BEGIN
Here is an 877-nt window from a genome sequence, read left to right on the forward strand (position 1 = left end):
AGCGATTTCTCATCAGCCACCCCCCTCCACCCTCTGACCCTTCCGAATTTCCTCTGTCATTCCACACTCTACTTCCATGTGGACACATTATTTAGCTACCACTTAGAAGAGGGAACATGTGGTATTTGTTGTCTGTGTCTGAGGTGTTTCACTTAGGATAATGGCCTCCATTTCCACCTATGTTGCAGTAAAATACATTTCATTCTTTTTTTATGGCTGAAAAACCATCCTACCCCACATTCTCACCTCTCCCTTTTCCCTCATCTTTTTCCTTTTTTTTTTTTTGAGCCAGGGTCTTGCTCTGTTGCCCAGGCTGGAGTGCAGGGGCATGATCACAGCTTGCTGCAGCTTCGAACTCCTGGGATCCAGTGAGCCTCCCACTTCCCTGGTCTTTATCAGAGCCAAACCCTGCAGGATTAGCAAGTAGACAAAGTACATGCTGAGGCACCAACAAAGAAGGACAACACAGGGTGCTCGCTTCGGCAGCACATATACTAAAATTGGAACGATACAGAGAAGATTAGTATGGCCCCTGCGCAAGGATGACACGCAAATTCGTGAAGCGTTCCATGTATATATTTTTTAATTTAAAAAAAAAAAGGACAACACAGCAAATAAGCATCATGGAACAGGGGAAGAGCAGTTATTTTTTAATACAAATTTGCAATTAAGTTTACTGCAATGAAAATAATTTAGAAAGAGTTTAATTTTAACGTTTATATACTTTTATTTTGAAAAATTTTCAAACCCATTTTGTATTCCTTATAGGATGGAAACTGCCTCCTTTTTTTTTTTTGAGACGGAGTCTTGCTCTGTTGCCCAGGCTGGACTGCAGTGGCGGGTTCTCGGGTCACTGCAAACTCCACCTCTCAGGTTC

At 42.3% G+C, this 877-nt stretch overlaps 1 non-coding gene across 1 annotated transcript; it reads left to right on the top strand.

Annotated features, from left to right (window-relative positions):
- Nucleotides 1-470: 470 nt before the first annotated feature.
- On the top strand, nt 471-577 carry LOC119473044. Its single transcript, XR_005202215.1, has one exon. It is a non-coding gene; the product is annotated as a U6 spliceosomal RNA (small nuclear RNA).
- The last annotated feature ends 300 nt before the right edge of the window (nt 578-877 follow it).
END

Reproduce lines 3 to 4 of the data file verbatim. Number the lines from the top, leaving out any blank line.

At 42.3% G+C, this 877-nt stretch overlaps 1 non-coding gene across 1 annotated transcript; it reads left to right on the top strand.

Annotated features, from left to right (window-relative positions):